Time’s Arrow, by Martin Amis

In physics, the “arrow of time” is a metaphor for time and entropy first coined in 1927 by Arthur Eddington. Eddington wrote:

Let us draw an arrow arbitrarily. If as we follow the arrow we find more and more of the random element in the state of the world, then the arrow is pointing towards the future; if the random element decreases the arrow points towards the past…This follows at once if our fundamental contention is admitted that the introduction of randomness is the only thing which cannot be undone. I shall use the phrase ‘time’s arrow’ to express this one-way property of time which has no analogue in space. (Source)

This is true enough for reality as we understand it. Fiction, however, can do whatever the hell it wants. In Time’s Arrow, Martin Amis makes time run backwards from a man’s death to his birth. The narrator experiences the life of that man, Tod Friendly, backwards. For the narrator, it’s perfectly ordinary to see broken things repaired with a kick and chewed food returned whole to the plate. As the narrator travels back through Tod’s life, we learn the man’s secrets and discover a horror that is made all the worse because time is running in reverse.

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Time’s Arrow

We meet the narrator just at it discovers Tod. Tod has just returned to life after suffering a fatal coronary. The narrator is puzzled, just as we readers are, by the way the doctors fiddle with Tod by ripping out IVs and stuffing him back into his clothes before the paramedics whisk him away and deposit Tod back in his garden.

The narrator never twigs to the fact that time is running backwards, and why would it? It’s never experienced time any other way. So the narrator endures the discomfort of old age while Tod slowly grows younger. Relationships are particularly bewildering for the narrator, since they always start with fights, crying, and sex before a series of dates that end with Tod’s lover or girlfriend “pretending” not to know who Tod is.

For a long time, the narrator suffers as Tod practices as a physician. To the narrator’s point of view, doctoring is a ghastly profession:

Some guy comes in with a bandage around his head. We don’t mess about. We’ll soon have that off. He’s got a hole in his head. So what do we do? We stick a nail in it. Get the nail—a good rusty one—from the trash or wherever. And lead him out to the Waiting Room where he’s allowed to longer and holler for a while before we ferry him back out into the night. (76*)

According to the narrator, being a doctor involves hurting people while criminals can restore people to perfect health by punching them.

As Tod grows younger, the narrator notes that he sometimes changes his name. He moves back to the city from what we know to be his retirement home and changes his name. Then he sails to Europe and changes his name again. Then he travels to Italy and follows a series of trains to Poland and Germany, changing his name once more. In the last third of the book, we learn at least who Tod really is.

The last third of the book is also where the real horror begins. Because the narrator has been watching time in reverse (though it doesn’t realize it), it sees healing, care, then injury. When we learn that Tod used to be Odilo, an Austrian who worked as a doctor for the SS, the narrator believes that Odilo is reanimating dead people after creating them from mud and smoke. I have read a lot of Holocaust fiction, but the impact of all of these reversals hit me like a ton of bricks. I had to stop reading for a while just to process what was happening on the page.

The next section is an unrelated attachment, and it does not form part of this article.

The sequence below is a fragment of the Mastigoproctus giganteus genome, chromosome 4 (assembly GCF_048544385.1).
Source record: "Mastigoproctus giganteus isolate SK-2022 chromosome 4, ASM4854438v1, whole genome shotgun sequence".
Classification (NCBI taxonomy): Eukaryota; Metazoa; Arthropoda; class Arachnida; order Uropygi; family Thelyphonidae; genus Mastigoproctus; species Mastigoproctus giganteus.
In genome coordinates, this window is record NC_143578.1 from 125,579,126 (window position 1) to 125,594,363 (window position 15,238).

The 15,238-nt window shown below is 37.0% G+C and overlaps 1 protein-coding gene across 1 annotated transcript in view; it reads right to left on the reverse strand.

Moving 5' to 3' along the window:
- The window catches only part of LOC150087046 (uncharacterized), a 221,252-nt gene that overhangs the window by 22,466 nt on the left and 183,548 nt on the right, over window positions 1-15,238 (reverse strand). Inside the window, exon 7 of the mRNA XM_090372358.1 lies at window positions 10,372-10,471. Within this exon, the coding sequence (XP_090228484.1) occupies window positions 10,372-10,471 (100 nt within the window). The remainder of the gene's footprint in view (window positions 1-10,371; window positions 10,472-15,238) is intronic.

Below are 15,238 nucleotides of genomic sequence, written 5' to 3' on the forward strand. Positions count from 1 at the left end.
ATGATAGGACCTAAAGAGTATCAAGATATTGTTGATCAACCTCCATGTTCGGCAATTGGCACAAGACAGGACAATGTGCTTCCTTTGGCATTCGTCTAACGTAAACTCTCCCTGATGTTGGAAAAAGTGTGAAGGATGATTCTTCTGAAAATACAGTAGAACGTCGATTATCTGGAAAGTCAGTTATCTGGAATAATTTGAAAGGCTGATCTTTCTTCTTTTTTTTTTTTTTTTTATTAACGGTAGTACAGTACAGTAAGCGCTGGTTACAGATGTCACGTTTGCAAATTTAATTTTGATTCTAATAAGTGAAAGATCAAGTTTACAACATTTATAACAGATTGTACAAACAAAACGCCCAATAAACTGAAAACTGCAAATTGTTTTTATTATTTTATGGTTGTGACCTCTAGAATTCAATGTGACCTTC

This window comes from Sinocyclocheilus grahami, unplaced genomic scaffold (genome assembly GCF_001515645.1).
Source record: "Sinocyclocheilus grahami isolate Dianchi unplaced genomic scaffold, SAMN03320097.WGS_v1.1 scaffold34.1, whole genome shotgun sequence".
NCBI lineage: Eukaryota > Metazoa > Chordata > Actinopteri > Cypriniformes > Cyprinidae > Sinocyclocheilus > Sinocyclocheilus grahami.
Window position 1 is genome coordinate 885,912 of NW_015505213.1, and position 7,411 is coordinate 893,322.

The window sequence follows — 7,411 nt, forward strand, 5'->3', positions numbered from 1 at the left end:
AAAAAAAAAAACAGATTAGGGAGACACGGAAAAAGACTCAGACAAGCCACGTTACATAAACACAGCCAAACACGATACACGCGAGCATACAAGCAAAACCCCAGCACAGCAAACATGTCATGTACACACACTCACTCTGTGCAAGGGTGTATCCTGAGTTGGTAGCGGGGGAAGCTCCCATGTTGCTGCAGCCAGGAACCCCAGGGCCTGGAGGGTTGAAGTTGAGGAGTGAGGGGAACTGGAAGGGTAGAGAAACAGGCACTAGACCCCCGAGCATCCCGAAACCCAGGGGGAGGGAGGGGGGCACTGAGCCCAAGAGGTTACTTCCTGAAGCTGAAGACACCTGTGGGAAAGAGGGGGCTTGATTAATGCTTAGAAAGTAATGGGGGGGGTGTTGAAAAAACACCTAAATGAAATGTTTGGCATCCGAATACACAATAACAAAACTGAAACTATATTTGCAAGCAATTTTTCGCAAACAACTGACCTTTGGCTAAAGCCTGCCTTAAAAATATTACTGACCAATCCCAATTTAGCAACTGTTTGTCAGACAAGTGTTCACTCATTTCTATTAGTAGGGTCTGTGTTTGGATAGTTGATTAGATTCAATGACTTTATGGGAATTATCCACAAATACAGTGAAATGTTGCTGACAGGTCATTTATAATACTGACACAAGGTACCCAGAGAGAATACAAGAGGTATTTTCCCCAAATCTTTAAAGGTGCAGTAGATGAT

Time’s Arrow is technically and emotionally brilliant. I knew about the backwards-time conceit before I picked it up, but I didn’t realize that Amis (who I’ve never read before) had the chops to actually make time run in reverse—instead of cheating and just writing the scenes out of chronological order. By turning time on its head, Time’s Arrow forces readers to reimagine the Holocaust and the crimes of Auschwitz because we simply have to think harder to first understand the narrator’s experience then parse out what’s really going on. It really is a work of genius.


* Quote is from the 1991 hardcover by Harmony Books.

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2 thoughts on “Time’s Arrow, by Martin Amis

    1. Annie

      Lodge has a different interpretation of Amis’ “trick” than I do. I still see the reversed chronology as a way to reassert the horror of the Holocaust. Most of us know what happened. We know what to expect. But when we observe an entity (for lack of a better word) learn about the Holocaust for the first time and completely misunderstand what happened, I think it forces us to remember the appalling crimes all over again as if for the first time.

      But I do see Lodge’s point about the “revocation of evil.” The narrator sees a miracle at Auschwitz where we know that one of the worst crimes in human history has occurred. To me, the narrator’s interpretation of events made me physically sick and stunned. Lodge is correct that it’s impossible to reclassify the Holocaust as anything as evil, but I think it misses how powerful the emotional impact of the novel is.

      Liked by 1 person

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